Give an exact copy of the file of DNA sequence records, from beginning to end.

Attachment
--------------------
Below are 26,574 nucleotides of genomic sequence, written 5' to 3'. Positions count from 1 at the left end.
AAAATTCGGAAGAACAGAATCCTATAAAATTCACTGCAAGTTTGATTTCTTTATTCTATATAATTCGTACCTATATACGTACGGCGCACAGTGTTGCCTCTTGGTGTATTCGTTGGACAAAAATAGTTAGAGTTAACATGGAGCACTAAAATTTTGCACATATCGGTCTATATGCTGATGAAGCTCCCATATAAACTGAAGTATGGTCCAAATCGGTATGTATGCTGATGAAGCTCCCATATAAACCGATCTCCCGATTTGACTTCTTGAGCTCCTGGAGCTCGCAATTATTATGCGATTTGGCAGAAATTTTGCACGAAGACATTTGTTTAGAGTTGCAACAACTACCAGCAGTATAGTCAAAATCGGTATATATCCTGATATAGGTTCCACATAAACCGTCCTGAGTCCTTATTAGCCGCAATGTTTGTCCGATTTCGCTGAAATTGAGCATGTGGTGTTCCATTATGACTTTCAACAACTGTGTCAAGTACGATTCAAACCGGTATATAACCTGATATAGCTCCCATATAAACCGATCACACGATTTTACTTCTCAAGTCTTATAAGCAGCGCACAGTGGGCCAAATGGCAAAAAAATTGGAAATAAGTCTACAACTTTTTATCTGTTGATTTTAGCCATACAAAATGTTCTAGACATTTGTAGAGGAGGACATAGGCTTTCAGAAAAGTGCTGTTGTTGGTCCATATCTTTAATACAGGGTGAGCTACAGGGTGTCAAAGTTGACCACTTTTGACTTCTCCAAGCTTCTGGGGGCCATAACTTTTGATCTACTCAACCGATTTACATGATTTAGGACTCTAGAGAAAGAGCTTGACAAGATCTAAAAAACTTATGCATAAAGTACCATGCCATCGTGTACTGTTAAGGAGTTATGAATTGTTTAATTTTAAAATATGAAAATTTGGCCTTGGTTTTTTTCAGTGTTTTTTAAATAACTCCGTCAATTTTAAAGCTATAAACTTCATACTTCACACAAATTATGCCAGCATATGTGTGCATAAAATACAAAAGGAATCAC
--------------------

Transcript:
Below are 26,574 nucleotides of genomic sequence, written 5' to 3'. Positions count from 1 at the left end.
AAAATTCGGAAGAACAGAATCCTATAAAATTCACTGCAAGTTTGATTTCTTTATTCTATATAATTCGTACCTATATACGTACGGCGCACAGTGTTGCCTCTTGGTGTATTCGTTGGACAAAAATAGTTAGAGTTAACATGGAGCACTAAAATTTTGCACATATCGGTCTATATGCTGATGAAGCTCCCATATAAACTGAAGTATGGTCCAAATCGGTATGTATGCTGATGAAGCTCCCATATAAACCGATCTCCCGATTTGACTTCTTGAGCTCCTGGAGCTCGCAATTATTATGCGATTTGGCAGAAATTTTGCACGAAGACATTTGTTTAGAGTTGCAACAACTACCAGCAGTATAGTCAAAATCGGTATATATCCTGATATAGGTTCCACATAAACCGTCCTGAGTCCTTATTAGCCGCAATGTTTGTCCGATTTCGCTGAAATTGAGCATGTGGTGTTCCATTATGACTTTCAACAACTGTGTCAAGTACGATTCAAACCGGTATATAACCTGATATAGCTCCCATATAAACCGATCACACGATTTTACTTCTCAAGTCTTATAAGCAGCGCACAGTGGGCCAAATGGCAAAAAAATTGGAAATAAGTCTACAACTTTTTATCTGTTGATTTTAGCCATACAAAATGTTCTAGACATTTGTAGAGGAGGACATAGGCTTTCAGAAAAGTGCTGTTGTTGGTCCATATCTTTAATACAGGGTGAGCTACAGGGTGTCAAAGTTGACCACTTTTGACTTCTCCAAGCTTCTGGGGGCCATAACTTTTGATCTACTCAACCGATTTACATGATTTAGGACTCTAGAGAAAGAGCTTGACAAGATCTAAAAAACTTATGCATAAAGTACCATGCCATCGTGTACTGTTAAGGAGTTATGAATTGTTTAATTTTAAAATATGAAAATTTGGCCTTGGTTTTTTTCAGTGTTTTTTAAATAACTCCGTCAATTTTAAAGCTATAAACTTCATACTTCACACAAATTATGCCAGCATATGTGTGCATAAAATACAAAAGGAATCAC